We collect many reuseable items at Load of Rubbish, but there is an item which always surprises me when I see them—mason jars. Mason jars were invented by John Landis Mason in 1858. Their lasting popularity has to do with the design; the glass jars have a threaded rim so that metal screw bands easily tighten into place. The lids, with their essential rubber rings, help to create a vacuum seal; an integral part in the canning process. Any item sealed into a mason jar, when processed correctly, is fit for consumption for many months afterwards. Mason jars were the answer to food preservation for those with short growing seasons and abundant harvests.
As time marched on, the popularity of mason jars waned though. Refrigeration extended the life of food, as did freezing. Industrialization meant that food could be produced cheaply and en masse. Not only did this drive more people away from the family farm, but they moved to the city where it became easier to get a wider variety of produce all year long from the burgeoning trucking industry. Mason jars, and the home canning movement, became threatened, but were far from driven to extinction.
The solid construction of mason jars have stood the test of time. The durable soda-lime construction is able to withstand the heating process meant to sterilize the jar and its contents. As long as you fill and heat the jar properly, the subsequent vacuum seal preserves the contents of the jar.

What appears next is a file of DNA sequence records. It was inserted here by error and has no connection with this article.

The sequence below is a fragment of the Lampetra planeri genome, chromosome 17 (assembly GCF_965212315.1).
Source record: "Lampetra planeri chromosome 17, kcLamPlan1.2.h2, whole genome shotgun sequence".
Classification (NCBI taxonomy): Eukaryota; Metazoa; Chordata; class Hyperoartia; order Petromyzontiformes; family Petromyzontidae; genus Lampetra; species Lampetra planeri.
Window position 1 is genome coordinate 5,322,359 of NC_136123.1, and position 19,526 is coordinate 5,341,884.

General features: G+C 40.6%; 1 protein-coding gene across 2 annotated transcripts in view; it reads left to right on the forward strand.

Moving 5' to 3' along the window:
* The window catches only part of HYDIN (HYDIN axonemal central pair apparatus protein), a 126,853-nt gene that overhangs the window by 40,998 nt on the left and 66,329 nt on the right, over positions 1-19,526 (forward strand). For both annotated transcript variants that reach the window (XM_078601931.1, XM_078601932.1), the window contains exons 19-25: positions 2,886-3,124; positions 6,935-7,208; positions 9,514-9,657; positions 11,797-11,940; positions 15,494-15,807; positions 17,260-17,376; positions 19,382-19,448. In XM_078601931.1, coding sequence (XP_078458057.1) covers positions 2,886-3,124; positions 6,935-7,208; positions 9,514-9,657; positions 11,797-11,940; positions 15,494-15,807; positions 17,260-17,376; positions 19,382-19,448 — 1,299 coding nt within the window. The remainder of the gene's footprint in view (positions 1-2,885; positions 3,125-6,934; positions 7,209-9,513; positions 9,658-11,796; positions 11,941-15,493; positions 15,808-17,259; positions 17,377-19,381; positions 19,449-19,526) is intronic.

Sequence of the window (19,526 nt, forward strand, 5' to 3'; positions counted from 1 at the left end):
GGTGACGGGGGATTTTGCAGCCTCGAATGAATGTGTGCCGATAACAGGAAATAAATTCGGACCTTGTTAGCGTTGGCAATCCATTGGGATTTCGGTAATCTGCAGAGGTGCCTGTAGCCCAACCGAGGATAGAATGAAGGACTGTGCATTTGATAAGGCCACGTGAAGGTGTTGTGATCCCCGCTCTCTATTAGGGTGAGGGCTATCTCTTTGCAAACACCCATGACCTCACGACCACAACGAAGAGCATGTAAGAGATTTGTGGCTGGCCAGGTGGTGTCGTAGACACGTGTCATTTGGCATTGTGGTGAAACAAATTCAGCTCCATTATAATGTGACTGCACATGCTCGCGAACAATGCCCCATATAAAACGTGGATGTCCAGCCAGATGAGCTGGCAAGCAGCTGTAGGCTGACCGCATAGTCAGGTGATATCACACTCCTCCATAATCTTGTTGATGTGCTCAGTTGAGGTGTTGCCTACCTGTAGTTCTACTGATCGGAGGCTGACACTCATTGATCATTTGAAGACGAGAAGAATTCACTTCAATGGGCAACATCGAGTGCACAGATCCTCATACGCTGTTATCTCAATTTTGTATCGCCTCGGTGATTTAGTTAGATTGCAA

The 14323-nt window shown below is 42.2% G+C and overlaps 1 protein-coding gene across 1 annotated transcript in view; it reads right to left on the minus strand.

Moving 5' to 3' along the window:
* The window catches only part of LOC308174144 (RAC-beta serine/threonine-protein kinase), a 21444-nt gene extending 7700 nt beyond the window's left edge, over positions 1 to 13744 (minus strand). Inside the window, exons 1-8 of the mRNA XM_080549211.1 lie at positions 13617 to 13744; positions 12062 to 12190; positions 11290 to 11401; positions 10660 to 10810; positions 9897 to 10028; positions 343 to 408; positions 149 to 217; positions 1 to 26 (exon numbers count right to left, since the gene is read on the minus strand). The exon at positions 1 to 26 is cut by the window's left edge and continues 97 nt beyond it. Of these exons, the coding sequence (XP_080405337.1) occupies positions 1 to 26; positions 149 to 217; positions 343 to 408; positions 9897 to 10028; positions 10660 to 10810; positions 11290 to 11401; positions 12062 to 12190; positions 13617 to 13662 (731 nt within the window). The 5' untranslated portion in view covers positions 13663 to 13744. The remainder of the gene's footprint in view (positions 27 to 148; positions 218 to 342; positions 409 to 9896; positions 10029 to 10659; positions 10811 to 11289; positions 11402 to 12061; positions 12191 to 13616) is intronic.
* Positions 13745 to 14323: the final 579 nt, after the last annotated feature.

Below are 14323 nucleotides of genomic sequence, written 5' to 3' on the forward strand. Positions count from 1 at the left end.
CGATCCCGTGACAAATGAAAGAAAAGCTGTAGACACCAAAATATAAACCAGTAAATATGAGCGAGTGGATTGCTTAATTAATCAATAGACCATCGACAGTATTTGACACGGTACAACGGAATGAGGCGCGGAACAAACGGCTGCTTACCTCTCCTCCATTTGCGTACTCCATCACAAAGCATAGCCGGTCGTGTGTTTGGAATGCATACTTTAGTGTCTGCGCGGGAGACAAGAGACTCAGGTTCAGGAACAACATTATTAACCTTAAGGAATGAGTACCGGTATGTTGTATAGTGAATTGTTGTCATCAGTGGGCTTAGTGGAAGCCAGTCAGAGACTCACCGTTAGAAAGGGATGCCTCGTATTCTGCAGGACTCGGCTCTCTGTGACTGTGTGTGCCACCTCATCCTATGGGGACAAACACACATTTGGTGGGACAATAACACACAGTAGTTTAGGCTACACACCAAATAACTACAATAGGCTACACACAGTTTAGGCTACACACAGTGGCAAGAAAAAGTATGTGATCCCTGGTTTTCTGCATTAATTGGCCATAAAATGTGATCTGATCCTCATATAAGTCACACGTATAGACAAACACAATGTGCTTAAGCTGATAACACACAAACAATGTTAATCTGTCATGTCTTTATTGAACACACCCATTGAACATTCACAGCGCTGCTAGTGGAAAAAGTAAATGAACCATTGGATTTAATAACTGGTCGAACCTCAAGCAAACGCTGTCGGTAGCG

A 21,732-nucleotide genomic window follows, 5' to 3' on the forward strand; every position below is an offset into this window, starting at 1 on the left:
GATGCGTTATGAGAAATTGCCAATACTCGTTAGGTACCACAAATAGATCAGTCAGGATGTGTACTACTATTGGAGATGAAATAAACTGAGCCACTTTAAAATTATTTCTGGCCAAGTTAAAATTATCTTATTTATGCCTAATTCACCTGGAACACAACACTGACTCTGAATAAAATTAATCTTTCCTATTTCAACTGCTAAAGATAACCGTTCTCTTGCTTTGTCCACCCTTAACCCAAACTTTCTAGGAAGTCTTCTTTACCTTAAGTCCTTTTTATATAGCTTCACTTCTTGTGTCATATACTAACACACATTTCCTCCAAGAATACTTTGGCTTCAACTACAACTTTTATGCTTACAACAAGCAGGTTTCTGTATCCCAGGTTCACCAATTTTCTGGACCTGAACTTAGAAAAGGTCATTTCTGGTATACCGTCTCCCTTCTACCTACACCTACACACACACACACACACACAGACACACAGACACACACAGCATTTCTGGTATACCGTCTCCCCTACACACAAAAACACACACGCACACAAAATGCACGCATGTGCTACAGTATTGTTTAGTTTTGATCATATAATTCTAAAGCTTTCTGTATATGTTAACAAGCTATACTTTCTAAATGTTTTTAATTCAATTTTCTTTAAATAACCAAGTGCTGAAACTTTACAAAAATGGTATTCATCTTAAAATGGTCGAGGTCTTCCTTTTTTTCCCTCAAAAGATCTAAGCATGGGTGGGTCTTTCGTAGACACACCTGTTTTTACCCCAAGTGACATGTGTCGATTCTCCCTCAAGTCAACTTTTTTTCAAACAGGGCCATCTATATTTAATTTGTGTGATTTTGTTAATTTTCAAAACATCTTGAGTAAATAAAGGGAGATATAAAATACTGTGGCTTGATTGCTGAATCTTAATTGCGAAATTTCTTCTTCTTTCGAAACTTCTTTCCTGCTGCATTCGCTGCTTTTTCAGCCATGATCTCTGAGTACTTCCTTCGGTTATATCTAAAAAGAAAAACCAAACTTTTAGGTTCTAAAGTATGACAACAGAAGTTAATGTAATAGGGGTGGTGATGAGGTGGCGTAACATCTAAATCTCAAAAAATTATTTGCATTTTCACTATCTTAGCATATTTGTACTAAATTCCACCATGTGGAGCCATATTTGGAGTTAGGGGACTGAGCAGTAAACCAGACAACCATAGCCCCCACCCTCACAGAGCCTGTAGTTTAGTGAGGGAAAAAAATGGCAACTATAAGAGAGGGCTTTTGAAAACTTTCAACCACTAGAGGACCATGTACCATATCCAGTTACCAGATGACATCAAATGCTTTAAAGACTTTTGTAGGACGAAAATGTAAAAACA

While mason jars are popular at this time of year as harvests get brought in from the field, it isn’t only jams, jellies, pickles and preserves that go into them. For those looking to reduce their plastic footprint, mason jars are a great resource for any pantry. You can store seeds, nuts, flour, sugar, spices, or anything that will fit into your jar inside of them. Mason jars come in fairly standard sizes; half-pint, pint, quart, as well as standard and wide-mouth jars—perfect for just about any kitchen staple.
Don’t limit yourself there though. Type in mason jar crafts on Pinterest and you will be overwhelmed by the variety of ideas; candle holders, bathroom accessories, vases, and other storage ideas. A Google search of mason jar recipes nets you over 1.7 million hits, ranging from a salad in a jar, to mini mason jar pies, to a handy container for veggies and dip. Keep them in the kitchen to keep out critters. Use them in the office to hold pens. In the bathroom, turn mason jars into soap dispensers. The ideas are endless. You can repurpose them into as many things as your creative mind can come up with.
At Load of Rubbish, we have come across plenty of mason jars; Crown, Ball, clear, blue, yellow, and more. In an age where plastic pollution threatens to overwhelm us, it seems a shame when people toss out these sturdy reusable containers. Here is a resource that has stood the test of time and can be transformed into anything! At least we save them from the landfill, when we give them to local donation centres.
What do you use mason jars for?